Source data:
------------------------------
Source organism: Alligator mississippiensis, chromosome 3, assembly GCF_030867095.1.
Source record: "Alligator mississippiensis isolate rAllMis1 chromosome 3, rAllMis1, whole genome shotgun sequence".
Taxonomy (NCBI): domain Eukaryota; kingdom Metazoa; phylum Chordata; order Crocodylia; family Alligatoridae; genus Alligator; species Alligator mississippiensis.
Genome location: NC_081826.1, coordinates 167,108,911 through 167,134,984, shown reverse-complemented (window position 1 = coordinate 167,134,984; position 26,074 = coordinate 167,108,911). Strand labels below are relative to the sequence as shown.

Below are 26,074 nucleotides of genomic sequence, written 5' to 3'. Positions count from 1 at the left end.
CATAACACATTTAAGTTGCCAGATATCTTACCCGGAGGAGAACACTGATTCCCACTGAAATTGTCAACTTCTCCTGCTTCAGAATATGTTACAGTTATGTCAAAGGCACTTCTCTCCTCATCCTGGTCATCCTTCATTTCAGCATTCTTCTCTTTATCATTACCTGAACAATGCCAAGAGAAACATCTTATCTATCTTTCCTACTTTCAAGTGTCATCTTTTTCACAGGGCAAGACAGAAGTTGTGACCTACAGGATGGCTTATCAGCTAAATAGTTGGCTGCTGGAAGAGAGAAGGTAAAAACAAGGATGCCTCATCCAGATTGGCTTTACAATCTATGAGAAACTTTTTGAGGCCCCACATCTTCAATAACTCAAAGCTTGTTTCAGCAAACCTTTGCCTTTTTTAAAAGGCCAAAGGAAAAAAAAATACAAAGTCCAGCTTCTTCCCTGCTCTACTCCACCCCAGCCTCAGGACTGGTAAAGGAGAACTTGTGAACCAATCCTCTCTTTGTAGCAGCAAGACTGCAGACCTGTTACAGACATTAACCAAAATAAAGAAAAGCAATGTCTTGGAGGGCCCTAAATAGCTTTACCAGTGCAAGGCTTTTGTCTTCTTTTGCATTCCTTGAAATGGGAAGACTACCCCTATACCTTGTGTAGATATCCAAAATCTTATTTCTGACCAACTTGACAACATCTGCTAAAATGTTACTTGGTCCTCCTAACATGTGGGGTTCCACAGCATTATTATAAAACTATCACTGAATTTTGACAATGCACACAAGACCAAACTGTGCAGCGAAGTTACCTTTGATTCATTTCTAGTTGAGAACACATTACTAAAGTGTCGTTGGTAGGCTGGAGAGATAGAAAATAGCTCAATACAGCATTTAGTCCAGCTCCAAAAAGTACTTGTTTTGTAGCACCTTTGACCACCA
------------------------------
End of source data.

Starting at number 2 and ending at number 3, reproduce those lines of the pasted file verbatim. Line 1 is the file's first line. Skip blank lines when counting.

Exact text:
Source record: "Alligator mississippiensis isolate rAllMis1 chromosome 3, rAllMis1, whole genome shotgun sequence".
Taxonomy (NCBI): domain Eukaryota; kingdom Metazoa; phylum Chordata; order Crocodylia; family Alligatoridae; genus Alligator; species Alligator mississippiensis.